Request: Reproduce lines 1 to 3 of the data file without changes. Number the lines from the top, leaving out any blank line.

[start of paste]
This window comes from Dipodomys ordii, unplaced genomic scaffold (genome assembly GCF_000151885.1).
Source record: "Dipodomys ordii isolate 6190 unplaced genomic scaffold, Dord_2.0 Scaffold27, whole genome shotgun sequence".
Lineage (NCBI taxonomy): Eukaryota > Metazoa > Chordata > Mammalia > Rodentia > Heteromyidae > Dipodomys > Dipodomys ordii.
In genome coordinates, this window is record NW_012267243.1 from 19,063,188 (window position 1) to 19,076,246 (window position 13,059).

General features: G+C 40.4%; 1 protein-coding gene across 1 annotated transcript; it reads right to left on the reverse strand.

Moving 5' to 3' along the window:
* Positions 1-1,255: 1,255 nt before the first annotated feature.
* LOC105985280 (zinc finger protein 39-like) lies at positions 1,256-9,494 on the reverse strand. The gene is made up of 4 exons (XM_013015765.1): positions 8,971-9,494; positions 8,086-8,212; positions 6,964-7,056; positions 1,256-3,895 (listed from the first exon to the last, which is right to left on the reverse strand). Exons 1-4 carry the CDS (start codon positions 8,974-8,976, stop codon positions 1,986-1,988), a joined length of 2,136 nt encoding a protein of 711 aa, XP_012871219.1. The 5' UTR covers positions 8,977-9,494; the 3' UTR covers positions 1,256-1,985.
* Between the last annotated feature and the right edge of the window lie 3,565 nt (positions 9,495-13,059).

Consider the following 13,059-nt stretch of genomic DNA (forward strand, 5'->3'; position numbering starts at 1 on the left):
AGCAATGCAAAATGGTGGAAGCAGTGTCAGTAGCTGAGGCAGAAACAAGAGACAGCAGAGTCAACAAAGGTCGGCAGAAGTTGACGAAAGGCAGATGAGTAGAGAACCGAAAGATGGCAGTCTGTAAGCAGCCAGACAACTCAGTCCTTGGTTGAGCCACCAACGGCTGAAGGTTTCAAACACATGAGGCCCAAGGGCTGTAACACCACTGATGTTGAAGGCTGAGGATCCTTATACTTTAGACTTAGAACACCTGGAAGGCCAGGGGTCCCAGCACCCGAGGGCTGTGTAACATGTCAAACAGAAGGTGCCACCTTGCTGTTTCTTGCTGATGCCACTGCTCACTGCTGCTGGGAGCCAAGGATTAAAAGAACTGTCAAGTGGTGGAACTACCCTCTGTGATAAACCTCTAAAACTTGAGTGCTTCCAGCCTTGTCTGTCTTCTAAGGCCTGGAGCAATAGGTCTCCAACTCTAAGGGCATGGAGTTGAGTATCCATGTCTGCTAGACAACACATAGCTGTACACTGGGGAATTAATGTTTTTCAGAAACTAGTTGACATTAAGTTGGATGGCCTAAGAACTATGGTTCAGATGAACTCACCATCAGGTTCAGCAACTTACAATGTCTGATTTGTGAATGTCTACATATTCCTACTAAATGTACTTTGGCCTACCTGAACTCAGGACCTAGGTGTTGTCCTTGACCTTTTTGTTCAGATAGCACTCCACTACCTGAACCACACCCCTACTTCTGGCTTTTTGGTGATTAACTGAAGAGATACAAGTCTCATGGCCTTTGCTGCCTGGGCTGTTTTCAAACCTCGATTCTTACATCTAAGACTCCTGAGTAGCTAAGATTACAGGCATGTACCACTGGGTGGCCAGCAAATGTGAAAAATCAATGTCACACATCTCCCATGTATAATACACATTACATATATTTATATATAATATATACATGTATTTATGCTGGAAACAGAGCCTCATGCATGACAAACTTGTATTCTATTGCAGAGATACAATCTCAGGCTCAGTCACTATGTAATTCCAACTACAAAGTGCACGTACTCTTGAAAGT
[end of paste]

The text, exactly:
This window comes from Dipodomys ordii, unplaced genomic scaffold (genome assembly GCF_000151885.1).
Source record: "Dipodomys ordii isolate 6190 unplaced genomic scaffold, Dord_2.0 Scaffold27, whole genome shotgun sequence".
Lineage (NCBI taxonomy): Eukaryota > Metazoa > Chordata > Mammalia > Rodentia > Heteromyidae > Dipodomys > Dipodomys ordii.